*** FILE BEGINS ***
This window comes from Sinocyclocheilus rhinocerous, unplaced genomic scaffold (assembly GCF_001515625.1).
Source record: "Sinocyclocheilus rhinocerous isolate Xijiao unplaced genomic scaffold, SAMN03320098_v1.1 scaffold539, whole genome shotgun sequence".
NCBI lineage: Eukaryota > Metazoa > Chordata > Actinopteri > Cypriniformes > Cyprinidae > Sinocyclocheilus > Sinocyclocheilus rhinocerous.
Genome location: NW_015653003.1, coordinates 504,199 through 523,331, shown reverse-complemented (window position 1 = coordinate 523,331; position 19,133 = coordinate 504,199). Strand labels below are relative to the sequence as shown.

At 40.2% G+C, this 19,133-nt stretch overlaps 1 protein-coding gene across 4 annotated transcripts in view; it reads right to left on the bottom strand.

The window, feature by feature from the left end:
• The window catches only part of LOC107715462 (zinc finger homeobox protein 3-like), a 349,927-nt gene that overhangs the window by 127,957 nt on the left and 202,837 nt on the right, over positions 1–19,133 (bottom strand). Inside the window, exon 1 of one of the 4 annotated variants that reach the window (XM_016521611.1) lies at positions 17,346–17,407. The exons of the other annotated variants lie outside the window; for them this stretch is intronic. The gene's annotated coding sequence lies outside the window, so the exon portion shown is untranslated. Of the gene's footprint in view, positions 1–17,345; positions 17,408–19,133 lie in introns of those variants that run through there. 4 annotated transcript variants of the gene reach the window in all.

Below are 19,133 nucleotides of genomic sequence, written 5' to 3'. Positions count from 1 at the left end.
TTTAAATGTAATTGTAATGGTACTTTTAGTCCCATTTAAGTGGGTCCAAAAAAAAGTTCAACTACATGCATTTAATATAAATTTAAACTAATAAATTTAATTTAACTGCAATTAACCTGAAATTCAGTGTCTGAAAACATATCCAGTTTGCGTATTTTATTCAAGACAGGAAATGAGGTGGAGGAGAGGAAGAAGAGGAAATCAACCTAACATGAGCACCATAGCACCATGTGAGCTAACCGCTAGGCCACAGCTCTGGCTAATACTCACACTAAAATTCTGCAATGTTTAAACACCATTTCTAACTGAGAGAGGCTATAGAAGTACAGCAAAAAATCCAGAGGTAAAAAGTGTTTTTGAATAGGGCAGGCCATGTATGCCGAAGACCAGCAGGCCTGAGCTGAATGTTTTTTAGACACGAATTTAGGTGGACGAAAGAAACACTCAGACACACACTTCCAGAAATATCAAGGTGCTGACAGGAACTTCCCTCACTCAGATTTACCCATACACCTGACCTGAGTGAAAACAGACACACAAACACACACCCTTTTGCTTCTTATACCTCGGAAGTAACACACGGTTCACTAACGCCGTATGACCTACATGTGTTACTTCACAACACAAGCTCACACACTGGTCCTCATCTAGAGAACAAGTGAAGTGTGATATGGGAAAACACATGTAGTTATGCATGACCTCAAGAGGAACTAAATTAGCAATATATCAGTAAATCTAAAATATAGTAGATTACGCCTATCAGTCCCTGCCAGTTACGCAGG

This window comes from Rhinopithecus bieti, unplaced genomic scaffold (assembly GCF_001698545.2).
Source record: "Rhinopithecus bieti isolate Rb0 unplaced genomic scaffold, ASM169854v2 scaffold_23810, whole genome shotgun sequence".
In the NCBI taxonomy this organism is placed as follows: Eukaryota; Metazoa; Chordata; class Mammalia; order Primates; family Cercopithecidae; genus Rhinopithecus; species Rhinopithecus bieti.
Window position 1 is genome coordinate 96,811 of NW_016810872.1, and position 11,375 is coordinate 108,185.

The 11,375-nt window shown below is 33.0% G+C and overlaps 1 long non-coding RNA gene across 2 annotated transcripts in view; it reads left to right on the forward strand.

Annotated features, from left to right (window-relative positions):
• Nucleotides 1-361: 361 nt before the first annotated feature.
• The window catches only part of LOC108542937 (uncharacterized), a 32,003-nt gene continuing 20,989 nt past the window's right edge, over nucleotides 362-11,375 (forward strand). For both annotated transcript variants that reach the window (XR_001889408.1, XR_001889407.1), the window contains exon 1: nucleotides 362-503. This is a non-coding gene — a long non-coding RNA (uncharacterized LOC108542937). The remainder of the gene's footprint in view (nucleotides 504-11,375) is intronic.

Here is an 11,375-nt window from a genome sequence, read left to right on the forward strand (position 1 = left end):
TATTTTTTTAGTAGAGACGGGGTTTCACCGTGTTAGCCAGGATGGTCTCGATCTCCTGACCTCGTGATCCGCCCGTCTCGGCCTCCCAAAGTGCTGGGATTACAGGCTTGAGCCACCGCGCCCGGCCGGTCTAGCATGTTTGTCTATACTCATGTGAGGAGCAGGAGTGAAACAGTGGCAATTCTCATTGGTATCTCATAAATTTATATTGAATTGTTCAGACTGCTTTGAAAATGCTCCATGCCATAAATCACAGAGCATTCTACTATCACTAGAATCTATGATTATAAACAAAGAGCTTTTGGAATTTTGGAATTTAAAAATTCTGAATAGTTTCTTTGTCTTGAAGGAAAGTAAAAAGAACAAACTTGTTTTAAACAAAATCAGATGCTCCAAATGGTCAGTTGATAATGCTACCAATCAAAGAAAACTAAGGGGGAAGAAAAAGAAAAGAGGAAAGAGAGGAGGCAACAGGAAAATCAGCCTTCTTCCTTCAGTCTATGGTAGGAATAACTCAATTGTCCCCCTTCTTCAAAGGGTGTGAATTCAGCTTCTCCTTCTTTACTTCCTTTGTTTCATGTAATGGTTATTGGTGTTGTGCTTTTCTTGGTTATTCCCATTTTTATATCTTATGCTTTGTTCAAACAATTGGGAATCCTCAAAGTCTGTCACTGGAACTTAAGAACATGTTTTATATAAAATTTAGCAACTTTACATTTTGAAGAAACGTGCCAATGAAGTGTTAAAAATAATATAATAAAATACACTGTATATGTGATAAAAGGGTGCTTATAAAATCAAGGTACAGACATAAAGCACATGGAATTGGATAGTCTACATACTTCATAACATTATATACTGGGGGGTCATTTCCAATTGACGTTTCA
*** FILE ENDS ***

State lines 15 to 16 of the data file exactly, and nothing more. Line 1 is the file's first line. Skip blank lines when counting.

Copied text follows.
Annotated features, from left to right (window-relative positions):
• Nucleotides 1-361: 361 nt before the first annotated feature.